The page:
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Selling Their Birthright to the GOP

Commentary

Some black ministers betray their people.

February 03, 2005|Madison Shockley and Kelvin Calloway | Madison Shockley is the minister at the Pilgrim United Church of Christ in Carlsbad. Kelvin Calloway is the pastor of the Second AME Church in Los Angeles.

It is a sad beginning to Black History Month when a group of black preachers have so forgotten the past that they agree to be tutored in "moral values" by Republican operatives in sheep's clothing.

Don't get us wrong: Some of our best friends are Republicans. But the recent invasion by Karl Rove's minions into the heart of black communities and black churches across the country -- most recently on Tuesday at the Crenshaw Christian Center, one of Los Angeles' biggest churches -- has been downright offensive.

Seventy pastors apparently turned out for Tuesday's meeting, which was supposedly organized by conservative black ministers who had backed George W. Bush in November and who are seeking to promote what they say is a new agenda for the black community.

Are they doing it with programs that bring jobs, education and opportunity? Nooooooooooooo. They are doing it with a campaign against gay marriage. They are unveiling a "black contract with America on moral values." That's right, Newt Gingrich is back and he's black! And in case you didn't know, gay marriage, not gang violence, gay marriage, not hyper-unemployment and undereducation, is what has destroyed our jobs, closed our schools and forfeited our opportunities.

That the ideological descendants of the architects of Jim Crow would be setting up shop in inner cities to structure a solution to the problems of being black in America is beyond ludicrous.

And the focus on gay marriage is a fundamental betrayal of the civil rights movement in this country. If these people have their way, it will be the first time since Jim Crow that discrimination against a group of people is written into law. Everywhere you see the phrase "gay marriage," just remember the word "miscegenation." Listen to the arguments they're making: It's unnatural. It's against God's plan for humanity. Haven't we heard that before?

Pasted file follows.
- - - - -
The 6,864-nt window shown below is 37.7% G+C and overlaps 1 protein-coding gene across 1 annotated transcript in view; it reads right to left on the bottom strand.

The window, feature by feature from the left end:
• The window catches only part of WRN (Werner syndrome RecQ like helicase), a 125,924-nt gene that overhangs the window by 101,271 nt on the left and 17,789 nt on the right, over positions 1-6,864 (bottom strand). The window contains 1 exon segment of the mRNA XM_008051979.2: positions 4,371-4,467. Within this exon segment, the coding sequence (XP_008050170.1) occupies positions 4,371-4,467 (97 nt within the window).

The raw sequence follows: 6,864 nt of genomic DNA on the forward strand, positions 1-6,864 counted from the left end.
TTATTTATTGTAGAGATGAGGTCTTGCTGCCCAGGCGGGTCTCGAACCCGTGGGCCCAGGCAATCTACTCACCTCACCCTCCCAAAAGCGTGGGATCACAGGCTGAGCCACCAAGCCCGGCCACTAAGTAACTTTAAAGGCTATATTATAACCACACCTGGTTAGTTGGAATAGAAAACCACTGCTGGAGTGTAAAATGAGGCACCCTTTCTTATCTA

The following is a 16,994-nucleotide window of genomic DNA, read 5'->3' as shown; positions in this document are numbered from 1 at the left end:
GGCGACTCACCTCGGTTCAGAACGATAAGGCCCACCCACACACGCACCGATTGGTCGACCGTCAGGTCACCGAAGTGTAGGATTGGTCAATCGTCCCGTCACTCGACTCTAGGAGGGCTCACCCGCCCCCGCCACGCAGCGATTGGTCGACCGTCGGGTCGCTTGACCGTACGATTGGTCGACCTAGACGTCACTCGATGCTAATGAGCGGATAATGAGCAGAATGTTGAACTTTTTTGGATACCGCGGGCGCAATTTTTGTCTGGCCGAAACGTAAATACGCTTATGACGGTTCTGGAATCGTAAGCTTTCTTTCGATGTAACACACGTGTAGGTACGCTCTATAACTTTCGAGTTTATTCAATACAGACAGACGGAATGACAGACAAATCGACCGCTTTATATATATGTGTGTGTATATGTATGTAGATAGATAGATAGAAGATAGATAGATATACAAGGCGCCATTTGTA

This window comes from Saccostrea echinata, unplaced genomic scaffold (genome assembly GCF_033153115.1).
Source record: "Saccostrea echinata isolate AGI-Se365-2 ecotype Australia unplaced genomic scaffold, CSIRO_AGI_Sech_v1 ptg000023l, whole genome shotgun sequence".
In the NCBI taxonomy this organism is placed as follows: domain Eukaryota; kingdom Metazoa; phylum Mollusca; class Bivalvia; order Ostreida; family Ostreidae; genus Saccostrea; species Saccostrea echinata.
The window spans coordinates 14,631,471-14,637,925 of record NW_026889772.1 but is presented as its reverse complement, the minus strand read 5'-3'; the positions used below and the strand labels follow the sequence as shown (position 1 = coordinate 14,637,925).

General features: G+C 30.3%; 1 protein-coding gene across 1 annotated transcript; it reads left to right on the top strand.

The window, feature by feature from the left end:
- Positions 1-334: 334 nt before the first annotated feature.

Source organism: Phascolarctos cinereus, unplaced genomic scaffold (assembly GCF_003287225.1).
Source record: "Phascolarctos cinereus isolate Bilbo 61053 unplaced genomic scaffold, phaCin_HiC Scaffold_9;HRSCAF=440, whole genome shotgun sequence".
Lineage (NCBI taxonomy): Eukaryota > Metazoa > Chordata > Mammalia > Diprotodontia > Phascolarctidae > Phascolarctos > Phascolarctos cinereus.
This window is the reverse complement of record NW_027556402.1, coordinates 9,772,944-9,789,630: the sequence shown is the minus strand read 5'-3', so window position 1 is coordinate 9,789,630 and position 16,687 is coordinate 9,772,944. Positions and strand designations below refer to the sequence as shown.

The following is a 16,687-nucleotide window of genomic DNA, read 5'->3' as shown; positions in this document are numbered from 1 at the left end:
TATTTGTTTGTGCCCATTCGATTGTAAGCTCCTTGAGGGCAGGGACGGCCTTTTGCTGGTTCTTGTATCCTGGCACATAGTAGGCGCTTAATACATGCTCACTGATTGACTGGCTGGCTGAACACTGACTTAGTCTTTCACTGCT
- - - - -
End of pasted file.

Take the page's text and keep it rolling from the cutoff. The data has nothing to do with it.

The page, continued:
These ministers also claim a deep concern for the "unborn" who are aborted. OK. We all want to reduce the number of abortions. But this is best done through economic empowerment to support a family and through contraception for effective family planning. The fact is that abortions have increased in some states under President Bush, according to a study from Fuller Theological Seminary, after both teen pregnancy and abortions declined under President Clinton.

The saddest part is that these ministers, who have inherited a legacy of respect, leadership and authority, would squander their profound birthright for a bowl of faith-based porridge. The underbelly of this Republican initiative is the promise of funding for church programs. That's a true sellout.

The black church has always stood with the oppressed and never the oppressor. It has not been in the forefront of the "pro-life" movement because it recognized that prohibiting abortions leads to the maiming and death of thousands of poor, often black, women. It has not been in the forefront of the movement against gay marriage because it doesn't adhere to the biblical literalism of many fundamentalist churches and looks more to the compassion of Jesus than to conservative legalism.

If the black church took the Bible literally we would still be "slaves obey[ing] your masters" (Ephesians 6:5). The gospel of freedom that has been the hope and strength of the black church is still a powerful and meaningful message to millions who are weekly inspired to struggle harder, study longer and love so fervently that hate, discrimination and prejudice wilt under its persistent presence.

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